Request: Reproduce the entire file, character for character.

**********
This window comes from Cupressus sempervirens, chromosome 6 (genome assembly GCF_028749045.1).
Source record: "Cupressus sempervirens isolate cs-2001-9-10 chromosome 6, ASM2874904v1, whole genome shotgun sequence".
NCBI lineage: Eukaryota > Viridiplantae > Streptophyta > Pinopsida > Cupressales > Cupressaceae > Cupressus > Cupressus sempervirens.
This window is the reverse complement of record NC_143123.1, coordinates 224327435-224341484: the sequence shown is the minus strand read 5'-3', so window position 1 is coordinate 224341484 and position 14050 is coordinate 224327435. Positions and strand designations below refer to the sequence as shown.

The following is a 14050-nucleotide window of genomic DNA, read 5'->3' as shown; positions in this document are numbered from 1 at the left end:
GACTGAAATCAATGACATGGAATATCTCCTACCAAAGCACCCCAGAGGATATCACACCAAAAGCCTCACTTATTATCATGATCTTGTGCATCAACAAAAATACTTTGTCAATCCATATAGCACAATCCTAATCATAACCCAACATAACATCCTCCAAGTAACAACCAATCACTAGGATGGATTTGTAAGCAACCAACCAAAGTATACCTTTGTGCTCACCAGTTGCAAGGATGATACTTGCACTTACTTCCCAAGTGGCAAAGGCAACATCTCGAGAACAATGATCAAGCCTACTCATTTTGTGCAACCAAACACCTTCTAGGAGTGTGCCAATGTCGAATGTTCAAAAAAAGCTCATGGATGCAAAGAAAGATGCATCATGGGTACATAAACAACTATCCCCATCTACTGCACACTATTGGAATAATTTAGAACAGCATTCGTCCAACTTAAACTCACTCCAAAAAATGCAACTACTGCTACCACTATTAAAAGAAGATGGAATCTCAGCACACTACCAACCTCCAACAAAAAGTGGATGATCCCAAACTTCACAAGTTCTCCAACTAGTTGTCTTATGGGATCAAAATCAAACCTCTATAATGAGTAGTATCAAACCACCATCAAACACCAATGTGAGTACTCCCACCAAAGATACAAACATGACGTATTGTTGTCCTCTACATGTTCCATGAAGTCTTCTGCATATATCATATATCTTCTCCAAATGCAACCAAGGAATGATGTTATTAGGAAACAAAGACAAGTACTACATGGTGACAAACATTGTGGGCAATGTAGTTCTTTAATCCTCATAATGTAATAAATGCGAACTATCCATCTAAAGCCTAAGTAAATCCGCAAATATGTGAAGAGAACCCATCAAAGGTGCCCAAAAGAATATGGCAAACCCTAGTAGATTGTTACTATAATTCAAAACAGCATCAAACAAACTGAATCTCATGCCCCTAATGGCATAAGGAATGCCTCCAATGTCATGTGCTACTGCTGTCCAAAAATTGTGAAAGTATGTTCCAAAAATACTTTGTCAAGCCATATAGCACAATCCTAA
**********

This window comes from Cupressus sempervirens, chromosome 6 (genome assembly GCF_028749045.1).
Source record: "Cupressus sempervirens isolate cs-2001-9-10 chromosome 6, ASM2874904v1, whole genome shotgun sequence".
NCBI lineage: Eukaryota > Viridiplantae > Streptophyta > Pinopsida > Cupressales > Cupressaceae > Cupressus > Cupressus sempervirens.
This window is the reverse complement of record NC_143123.1, coordinates 224327435-224341484: the sequence shown is the minus strand read 5'-3', so window position 1 is coordinate 224341484 and position 14050 is coordinate 224327435. Positions and strand designations below refer to the sequence as shown.

The following is a 14050-nucleotide window of genomic DNA, read 5'->3' as shown; positions in this document are numbered from 1 at the left end:
GACTGAAATCAATGACATGGAATATCTCCTACCAAAGCACCCCAGAGGATATCACACCAAAAGCCTCACTTATTATCATGATCTTGTGCATCAACAAAAATACTTTGTCAATCCATATAGCACAATCCTAATCATAACCCAACATAACATCCTCCAAGTAACAACCAATCACTAGGATGGATTTGTAAGCAACCAACCAAAGTATACCTTTGTGCTCACCAGTTGCAAGGATGATACTTGCACTTACTTCCCAAGTGGCAAAGGCAACATCTCGAGAACAATGATCAAGCCTACTCATTTTGTGCAACCAAACACCTTCTAGGAGTGTGCCAATGTCGAATGTTCAAAAAAAGCTCATGGATGCAAAGAAAGATGCATCATGGGTACATAAACAACTATCCCCATCTACTGCACACTATTGGAATAATTTAGAACAGCATTCGTCCAACTTAAACTCACTCCAAAAAATGCAACTACTGCTACCACTATTAAAAGAAGATGGAATCTCAGCACACTACCAACCTCCAACAAAAAGTGGATGATCCCAAACTTCACAAGTTCTCCAACTAGTTGTCTTATGGGATCAAAATCAAACCTCTATAATGAGTAGTATCAAACCACCATCAAACACCAATGTGAGTACTCCCACCAAAGATACAAACATGACGTATTGTTGTCCTCTACATGTTCCATGAAGTCTTCTGCATATATCATATATCTTCTCCAAATGCAACCAAGGAATGATGTTATTAGGAAACAAAGACAAGTACTACATGGTGACAAACATTGTGGGCAATGTAGTTCTTTAATCCTCATAATGTAATAAATGCGAACTATCCATCTAAAGCCTAAGTAAATCCGCAAATATGTGAAGAGAACCCATCAAAGGTGCCCAAAAGAATATGGCAAACCCTAGTAGATTGTTACTATAATTCAAAACAGCATCAAACAAACTGAATCTCATGCCCCTAATGGCATAAGGAATGCCTCCAATGTCATGTGCTACTGCTGTCCAAAAATTGTGAAAGTATGTTCCAAAAATACTTTGTCAAGCCATATAGCACAATCCTAA